Surprise Dinner–Make mealtime a fun mystery!

Guest post by Kendra’s sister, Trina.  This is a fantastic idea that can be adapted for so many events/parties.  Read on…

Here are my boys filling out their menus.

A Bit Late for April Fool’s, But Fun Nonetheless (Surprise Dinner) 
I love this idea because it’s a way to make an occasion special and fun without really spending any extra money—something many of us are looking for these days. When we were kids, my mom would periodically put on a “Surprise Dinner” for us. I’m pretty sure this wasn’t her original idea and that others of you have probably done similar dinners, but I actually haven’t seen it anywhere else.
The basic premise of a Surprise Dinner is that you order your dinner in courses, but the food all has different names, so you really don’t know what you’re going to get and when. Kendra has indicated in previous posts how incredible our mom is and these dinners were no exception. She’d have anywhere from 20 to 30 different items, including a main dish, bread, butter, various fruits and veggies, a few small desert items, the utensils, drink, napkin, toothpick, and even an ice cube. She’d usually enlist one of my older sisters to help her, then she’d hang a sheet to cover the kitchen entry so the meal could really be a surprise.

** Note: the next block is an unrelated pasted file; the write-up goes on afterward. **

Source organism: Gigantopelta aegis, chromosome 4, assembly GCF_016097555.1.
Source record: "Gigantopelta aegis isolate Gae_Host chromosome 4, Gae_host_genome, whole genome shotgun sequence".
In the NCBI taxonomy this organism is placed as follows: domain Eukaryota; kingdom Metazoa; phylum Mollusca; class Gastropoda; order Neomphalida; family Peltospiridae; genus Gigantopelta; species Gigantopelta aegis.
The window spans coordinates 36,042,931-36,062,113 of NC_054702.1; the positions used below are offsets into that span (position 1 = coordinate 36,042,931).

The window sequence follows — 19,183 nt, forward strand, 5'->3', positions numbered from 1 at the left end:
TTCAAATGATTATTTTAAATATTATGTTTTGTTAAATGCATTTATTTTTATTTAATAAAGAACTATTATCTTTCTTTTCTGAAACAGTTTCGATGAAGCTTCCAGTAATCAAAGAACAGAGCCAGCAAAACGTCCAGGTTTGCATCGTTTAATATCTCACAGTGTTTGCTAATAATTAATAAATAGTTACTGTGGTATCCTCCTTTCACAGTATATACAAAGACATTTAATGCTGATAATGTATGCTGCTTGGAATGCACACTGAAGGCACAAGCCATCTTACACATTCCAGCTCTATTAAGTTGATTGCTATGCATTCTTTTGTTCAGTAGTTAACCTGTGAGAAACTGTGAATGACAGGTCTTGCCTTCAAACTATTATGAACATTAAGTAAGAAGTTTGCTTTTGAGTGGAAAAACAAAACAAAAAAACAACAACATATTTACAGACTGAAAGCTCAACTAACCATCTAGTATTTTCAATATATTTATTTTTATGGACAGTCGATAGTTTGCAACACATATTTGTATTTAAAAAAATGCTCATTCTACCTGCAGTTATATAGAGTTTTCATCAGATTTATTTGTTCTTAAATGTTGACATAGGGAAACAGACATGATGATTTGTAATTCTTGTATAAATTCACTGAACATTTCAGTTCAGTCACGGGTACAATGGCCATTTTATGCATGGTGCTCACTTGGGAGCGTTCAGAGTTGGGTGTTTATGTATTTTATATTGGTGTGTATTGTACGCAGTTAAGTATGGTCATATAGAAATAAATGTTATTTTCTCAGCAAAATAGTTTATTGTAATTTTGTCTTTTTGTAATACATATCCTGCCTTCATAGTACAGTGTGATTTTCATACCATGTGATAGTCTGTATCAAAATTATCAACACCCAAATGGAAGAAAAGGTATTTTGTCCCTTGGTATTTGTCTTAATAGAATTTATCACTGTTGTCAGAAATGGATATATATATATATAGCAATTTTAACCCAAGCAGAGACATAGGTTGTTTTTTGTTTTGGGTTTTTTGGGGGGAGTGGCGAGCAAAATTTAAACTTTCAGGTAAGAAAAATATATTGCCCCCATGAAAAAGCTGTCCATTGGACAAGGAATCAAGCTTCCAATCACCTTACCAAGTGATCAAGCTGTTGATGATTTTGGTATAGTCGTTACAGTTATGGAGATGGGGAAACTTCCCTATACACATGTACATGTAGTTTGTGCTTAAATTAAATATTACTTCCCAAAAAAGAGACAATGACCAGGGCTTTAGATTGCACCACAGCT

Each of us would get our own menu with intriguing names such as
“Neptune’s Trident” (fork)
“Pucker Up” (lemonade), 
“Crooked Wheels” (cucumber slices).